Domestic architecture during the Muromachi period witnessed the perfection of the shoin-zukuri style, which is the precursor of the style of the present-day Japanese house with tatami mats covering floors. Chinese-influenced ink painting flourished, reaching a peak in the work of Sesshu Toyo.

From about this time, with the completion of the shoin-zukuri style of residential architecture, ikebana and the tea ceremony also became popular. As traditional forms of Japanese culture, ikebana and the tea ceremony are still popular among people today and have attracted attention overseas, as well.

Momoyama period (1573-1603)

The period of civil strife among Japan's feudal clans that had continued since the latter half of the fifteenth century came to an end with the unification of the nation by Oda Nobunaga. After his death, Toyotomi Hideyoshi seized the reins of government. Trade with Europe expanded rapidly under Nobunaga and Hideyoshi, and Western culture was introduced in many fields. Warrior lords built castles, which they adorned with painted folding screens and sliding doors, characterized by bold designs and the lavish use of gold leaf.

Meanwhile, merchants who amassed wealth through overseas trade increased their social influence and began to contribute greatly to the development and spread of culture. A good example is the popularization of the tea ceremony, which led to the development of sukiya-zukuri, an architectural style exclusively for tea ceremony purposes. This style is still used in architecture today. Ceramic objects used in the tea ceremony also flourished with the introduction of new techniques from the Korean Peninsula. The castle at Himeji, which was constructed in this period, was also placed on the World Heritage List in December 1993.

Edo period (1603-1868)

During this 265-year period the merchant class became a central force in cultural development under the firmly established Tokugawa shogunate, which enforced a policy of national isolation. A merchant-class culture developed in the commercial centers of Osaka and Edo (now Tokyo). The latter city became the country's political hub. Kyoto, however, retained and further developed its traditional culture. For instance, the Katsura Imperial Villa constructed near Kyoto in 1624 represents the acme of shoin-zukuri architecture. Ogata Korin developed a style of heavily pigmented decorative painting (rinpa) and also designed many beautiful objects in gold ornamented lacquer, or maki-e. Bunjinga, a style of ink painting influenced by the literati painting of China's Ming dynasty, flourished under the lead of such masters as Ike no Taiga and Tanomura Chikuden.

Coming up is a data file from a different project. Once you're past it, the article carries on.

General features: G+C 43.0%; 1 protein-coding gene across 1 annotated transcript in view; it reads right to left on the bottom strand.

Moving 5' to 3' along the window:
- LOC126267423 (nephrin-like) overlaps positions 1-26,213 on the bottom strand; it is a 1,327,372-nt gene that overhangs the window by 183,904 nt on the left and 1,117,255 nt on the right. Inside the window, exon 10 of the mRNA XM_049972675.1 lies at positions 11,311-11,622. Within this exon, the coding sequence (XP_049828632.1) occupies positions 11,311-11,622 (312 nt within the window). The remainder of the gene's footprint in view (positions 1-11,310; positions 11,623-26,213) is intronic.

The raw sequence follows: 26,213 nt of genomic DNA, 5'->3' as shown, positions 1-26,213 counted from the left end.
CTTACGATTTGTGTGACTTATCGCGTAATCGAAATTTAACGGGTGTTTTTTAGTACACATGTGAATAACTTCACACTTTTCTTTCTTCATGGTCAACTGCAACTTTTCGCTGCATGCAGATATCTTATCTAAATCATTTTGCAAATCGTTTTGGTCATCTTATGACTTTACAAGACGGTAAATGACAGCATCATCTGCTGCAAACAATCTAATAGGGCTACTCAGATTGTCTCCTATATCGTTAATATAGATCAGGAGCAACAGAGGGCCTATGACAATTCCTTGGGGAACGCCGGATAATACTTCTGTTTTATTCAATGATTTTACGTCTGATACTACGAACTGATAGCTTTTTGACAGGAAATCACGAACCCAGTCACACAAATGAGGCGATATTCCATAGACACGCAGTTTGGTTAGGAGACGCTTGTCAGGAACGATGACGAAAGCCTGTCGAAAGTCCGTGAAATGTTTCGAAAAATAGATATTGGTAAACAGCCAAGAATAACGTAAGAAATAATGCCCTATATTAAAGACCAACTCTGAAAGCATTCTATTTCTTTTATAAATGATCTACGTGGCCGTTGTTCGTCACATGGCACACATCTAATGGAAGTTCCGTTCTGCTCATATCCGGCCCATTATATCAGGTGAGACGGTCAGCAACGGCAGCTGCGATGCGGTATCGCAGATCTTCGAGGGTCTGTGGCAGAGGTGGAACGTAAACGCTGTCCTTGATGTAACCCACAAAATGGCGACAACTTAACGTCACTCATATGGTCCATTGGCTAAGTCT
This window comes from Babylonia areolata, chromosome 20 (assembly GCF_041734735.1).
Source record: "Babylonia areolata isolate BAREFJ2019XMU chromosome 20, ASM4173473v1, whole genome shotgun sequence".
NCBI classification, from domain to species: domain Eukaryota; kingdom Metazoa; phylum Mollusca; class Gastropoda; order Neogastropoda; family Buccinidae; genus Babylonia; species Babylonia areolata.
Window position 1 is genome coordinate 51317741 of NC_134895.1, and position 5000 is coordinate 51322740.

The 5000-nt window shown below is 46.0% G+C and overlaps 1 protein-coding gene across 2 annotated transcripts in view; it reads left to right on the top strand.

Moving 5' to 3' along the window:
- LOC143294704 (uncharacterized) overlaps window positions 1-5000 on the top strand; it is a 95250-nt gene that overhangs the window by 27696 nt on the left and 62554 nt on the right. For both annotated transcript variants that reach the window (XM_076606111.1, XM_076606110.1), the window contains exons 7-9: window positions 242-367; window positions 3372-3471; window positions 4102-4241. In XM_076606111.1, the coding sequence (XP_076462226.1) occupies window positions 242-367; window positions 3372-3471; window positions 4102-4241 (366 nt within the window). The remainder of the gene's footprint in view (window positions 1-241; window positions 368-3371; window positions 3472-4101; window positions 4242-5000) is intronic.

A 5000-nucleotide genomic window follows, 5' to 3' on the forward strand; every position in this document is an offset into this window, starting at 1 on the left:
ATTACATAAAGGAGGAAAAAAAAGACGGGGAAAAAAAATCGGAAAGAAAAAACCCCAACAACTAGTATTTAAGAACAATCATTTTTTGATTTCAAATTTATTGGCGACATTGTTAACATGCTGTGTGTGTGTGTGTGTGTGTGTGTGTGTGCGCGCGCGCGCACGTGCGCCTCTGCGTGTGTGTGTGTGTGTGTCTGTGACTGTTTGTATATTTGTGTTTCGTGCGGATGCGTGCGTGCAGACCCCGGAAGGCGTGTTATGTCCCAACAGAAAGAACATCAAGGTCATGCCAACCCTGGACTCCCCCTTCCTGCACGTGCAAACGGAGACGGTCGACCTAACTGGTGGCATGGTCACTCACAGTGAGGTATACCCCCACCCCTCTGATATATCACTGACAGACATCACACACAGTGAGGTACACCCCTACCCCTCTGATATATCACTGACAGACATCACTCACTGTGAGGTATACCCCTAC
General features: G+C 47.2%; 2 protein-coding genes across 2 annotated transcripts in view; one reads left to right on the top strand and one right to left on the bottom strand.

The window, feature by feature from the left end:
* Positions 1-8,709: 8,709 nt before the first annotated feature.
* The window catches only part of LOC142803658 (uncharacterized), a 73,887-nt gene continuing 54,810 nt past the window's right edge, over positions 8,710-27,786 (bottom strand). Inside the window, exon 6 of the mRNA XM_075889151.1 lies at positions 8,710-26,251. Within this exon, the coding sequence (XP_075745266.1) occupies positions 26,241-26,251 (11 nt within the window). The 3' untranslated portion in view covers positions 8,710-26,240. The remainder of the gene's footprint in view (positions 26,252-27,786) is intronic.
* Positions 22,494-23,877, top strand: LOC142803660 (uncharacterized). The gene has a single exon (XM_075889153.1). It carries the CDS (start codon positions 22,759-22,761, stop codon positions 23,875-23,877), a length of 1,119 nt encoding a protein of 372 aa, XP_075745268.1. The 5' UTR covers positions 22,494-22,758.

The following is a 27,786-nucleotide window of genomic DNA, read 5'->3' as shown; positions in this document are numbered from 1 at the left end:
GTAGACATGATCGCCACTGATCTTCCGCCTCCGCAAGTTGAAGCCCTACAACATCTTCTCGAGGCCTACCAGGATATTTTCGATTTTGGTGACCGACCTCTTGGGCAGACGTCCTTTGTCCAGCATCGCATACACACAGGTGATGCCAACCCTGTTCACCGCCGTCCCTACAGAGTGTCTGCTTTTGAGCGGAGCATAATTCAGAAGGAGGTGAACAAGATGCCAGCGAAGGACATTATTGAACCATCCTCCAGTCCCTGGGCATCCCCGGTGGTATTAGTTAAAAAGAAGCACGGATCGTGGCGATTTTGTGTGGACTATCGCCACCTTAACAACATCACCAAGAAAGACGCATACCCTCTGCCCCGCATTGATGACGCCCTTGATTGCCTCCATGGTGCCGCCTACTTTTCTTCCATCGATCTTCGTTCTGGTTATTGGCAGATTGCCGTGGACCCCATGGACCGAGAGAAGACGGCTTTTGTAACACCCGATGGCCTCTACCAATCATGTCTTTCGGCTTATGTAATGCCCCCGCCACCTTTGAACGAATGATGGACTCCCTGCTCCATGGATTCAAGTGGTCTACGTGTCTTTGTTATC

Maruyama Okyo developed an eclectic, synthetic style of lyric realism that was to have a profound influence on later developments. In Edo ukiyo-e (woodblock prints of everyday life) came into vogue among the common people in the mid-eighteenth century. Thus followed the golden age of ukiyo-e, characterized by colorful prints of actors and beautiful women. During this time Katsushika Hokusai and Ando Hiroshige adopted the Western method of drawing in perspective introduced by such painters as Shiba Kokan through Nagasaki, the only port open to foreign trade. Their landscapes opened a new phase in ukiyo-e.

Meiji period to present (1868-)

Full-scale contact with Western art following the Meiji Restoration created in Japan a new tradition of Western-style painting (yoga), mainly in oils, in addition to influencing the time-honored Japanese style of painting (Nihonga). European methods of carving were also introduced. In 1898 Okakura Kakuzo (Tenshin) founded the Japan Fine Arts Academy, which through its exhibitions strove to reform and further develop Japanese-style painting. Meanwhile, three Italian teachers invited to Japan by the national Technical Fine Arts School in 1876 laid the foundation of Western-style painting and sculpture in Japan. Many master painters and sculptors emerged after that, some of them receiving their training abroad, mainly in France.

Contemporary Japanese art has been strongly influenced by postwar American pop art and other art forms. Nowadays Western art and sculpture, which have attained international levels, and traditional Japanese painting and calligraphy exist side by side and exert a mutual influence on each other.

In architecture too, Western styles have spread rapidly since the Meiji era. Today Japanese cities are dominated by forests of modern skyscrapers, some of them employing traditional Japanese design here and there.

(note: all the Japanese names here follow the Japanese practice of placeing the surname first)

Reference: Robert Paine and Alexander Soper, The Art and Architecture of Japan, Pelican History of Art, Penguin Books, 1975.